This hymn reflects the uncompromising character of the Wesleys, who faced much opposition and persecution in their ministry. Albert E. Bailey gives this account in “The Gospel in Hymns”: “If it was hard on the preachers, it was worse on the converts. They were outrageously treated, stoned, mauled, ducked (held under water), hounded by bulldogs, threatened, homes looted, and businesses ruined. Anyone who walked through a town could pick out, by their ruinous condition, the homes where Methodists lived.”
The Wesleys had much congregational singing in their meetings, believing their hymns would help to convict sinners, encourage the saints, and educate all in the Christian faith. One day in 1762, as Charles was reading Matthew Henry’s commentary on Leviticus 8:35, the phrase “and keep the charge of the LORD” seemed to stand out. The Levitical priests had the responsibility of making sure that everything that took place at the Tabernacle of Israel was in accordance with the word and will of God. He believed that Christians are given a similar charge to keep.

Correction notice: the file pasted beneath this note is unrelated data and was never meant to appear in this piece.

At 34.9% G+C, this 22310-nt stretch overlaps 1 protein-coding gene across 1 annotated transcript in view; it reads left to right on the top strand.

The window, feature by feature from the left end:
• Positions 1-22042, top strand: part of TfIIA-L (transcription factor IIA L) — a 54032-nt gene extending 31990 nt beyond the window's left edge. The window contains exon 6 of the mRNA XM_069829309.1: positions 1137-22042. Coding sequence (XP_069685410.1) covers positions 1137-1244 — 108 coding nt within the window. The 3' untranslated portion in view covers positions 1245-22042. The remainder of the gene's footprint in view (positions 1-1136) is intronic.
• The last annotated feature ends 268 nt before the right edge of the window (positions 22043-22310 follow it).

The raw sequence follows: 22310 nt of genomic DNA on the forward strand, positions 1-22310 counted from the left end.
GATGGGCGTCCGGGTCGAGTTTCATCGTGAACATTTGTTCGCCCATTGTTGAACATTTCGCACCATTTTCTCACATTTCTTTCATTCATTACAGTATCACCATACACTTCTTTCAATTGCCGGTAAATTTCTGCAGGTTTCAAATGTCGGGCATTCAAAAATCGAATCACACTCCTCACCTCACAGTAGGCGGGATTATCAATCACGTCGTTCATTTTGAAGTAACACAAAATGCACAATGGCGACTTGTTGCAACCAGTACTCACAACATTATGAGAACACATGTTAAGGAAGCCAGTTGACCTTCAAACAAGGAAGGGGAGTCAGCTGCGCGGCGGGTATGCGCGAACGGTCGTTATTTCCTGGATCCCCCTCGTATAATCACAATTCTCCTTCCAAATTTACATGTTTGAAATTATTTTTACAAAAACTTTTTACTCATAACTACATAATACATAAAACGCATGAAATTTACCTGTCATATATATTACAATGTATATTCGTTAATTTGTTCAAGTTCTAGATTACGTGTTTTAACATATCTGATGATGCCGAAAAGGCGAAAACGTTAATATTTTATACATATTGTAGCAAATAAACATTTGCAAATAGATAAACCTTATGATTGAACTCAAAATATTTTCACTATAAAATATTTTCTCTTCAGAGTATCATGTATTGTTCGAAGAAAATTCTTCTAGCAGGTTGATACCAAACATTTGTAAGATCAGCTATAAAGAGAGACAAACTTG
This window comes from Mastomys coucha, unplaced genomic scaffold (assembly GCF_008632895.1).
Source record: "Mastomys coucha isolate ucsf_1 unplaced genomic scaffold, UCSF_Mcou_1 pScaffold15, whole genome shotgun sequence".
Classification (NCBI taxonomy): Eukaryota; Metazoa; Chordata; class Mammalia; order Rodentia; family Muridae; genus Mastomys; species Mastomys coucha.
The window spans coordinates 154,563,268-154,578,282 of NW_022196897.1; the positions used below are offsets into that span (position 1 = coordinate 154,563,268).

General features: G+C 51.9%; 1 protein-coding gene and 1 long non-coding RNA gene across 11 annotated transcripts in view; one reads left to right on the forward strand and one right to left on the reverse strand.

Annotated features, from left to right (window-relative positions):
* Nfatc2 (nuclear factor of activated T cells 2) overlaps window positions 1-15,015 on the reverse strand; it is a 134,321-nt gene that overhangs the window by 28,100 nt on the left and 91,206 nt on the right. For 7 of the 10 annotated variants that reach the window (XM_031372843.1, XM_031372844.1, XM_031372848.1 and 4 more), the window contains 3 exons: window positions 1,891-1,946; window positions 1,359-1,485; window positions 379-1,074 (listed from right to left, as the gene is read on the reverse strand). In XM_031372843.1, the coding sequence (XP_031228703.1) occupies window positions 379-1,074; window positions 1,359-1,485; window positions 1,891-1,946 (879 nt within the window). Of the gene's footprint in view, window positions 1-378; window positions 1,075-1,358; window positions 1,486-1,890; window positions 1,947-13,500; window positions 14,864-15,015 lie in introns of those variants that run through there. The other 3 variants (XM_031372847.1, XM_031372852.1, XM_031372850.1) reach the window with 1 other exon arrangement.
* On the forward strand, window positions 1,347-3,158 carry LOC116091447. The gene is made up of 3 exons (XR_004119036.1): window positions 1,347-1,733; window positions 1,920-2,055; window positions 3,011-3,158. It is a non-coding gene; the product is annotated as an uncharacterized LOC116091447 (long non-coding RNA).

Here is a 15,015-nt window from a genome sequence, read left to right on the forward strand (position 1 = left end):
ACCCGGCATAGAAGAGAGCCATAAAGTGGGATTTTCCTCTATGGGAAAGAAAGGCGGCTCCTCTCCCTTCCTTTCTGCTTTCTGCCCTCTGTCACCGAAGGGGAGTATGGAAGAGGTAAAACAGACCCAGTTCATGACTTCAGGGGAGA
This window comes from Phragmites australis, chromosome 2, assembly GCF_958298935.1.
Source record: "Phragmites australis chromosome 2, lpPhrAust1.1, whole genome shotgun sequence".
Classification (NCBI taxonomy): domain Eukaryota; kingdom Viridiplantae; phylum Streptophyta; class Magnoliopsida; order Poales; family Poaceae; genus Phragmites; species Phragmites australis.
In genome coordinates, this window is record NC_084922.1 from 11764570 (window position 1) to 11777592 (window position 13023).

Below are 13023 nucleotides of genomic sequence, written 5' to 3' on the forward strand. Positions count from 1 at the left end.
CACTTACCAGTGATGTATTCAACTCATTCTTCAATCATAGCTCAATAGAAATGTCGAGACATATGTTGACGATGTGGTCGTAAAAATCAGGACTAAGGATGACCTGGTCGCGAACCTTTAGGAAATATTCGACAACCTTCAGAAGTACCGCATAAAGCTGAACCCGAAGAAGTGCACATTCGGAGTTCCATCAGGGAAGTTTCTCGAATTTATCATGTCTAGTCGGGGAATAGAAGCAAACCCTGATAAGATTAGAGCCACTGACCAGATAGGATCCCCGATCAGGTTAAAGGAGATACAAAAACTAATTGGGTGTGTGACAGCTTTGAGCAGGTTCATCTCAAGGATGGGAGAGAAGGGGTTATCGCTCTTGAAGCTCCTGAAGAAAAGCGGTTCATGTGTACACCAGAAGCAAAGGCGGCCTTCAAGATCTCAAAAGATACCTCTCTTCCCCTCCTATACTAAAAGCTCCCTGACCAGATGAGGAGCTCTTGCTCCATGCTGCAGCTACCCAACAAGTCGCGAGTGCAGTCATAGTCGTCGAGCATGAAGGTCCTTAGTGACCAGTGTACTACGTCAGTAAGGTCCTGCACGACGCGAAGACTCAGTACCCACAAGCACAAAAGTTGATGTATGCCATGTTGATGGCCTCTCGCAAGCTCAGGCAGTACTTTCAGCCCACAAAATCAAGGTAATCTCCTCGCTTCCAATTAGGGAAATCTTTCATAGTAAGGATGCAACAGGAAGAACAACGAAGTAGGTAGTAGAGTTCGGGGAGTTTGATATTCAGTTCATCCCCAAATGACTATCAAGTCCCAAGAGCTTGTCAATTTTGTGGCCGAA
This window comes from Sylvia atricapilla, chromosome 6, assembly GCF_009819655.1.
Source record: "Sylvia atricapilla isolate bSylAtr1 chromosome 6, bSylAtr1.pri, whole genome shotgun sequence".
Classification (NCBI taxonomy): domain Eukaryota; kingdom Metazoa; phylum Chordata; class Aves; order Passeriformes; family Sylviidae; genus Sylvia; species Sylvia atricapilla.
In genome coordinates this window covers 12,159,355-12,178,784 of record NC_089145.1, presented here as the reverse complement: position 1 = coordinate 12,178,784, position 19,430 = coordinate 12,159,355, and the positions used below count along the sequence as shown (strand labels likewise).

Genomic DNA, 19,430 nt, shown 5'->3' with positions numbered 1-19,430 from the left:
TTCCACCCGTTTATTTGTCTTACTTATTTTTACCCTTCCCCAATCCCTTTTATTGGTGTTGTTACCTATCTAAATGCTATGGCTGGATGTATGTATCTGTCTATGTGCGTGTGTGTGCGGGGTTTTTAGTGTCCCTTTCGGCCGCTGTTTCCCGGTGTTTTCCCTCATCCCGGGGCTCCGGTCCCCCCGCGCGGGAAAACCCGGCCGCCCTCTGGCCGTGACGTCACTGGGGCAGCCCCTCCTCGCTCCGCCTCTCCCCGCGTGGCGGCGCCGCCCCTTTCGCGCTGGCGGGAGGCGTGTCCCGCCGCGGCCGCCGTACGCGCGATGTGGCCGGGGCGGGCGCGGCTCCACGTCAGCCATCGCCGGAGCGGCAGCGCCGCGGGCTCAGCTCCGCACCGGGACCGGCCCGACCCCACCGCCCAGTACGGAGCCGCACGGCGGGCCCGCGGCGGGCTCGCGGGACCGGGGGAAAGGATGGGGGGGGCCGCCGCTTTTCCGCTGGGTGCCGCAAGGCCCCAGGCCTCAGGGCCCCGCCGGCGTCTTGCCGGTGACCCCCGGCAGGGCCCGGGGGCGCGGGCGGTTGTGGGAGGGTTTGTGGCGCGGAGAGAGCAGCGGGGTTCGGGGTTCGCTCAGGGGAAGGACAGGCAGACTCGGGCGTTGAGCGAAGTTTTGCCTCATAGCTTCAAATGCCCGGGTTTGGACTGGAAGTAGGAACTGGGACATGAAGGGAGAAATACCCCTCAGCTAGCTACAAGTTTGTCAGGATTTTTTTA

As many of the early hymn-writers did, Charles Wesley wrote a continuing narrative through the stanzas of his hymns, making it important not to omit any stanza. “A Charge to Keep I Have” outlines the challenge given to believers to glorify God, serve the present generation, and do God’s will. The Christian is admonished to be armed with “jealous care” so that an account can be given to God. So then everyone of us shall give account of himself to God.
(Romans 14:12) Watching and praying will teach the believer to rely on God to help him keep the charge given. New England music educator, Lowell Mason, wrote the commonly-used tune “Boylton” in 1832, seventy years later in a country nearly 4,000 miles away!
The hymn calls for full commitment to serve God faithfully. Success is not measured by wealth or fame, but by doing the job God has for the believer, whether great or small. Paul wrote, I press toward the mark for the prize of the high calling of God in Christ Jesus. (Philippians 3:14)
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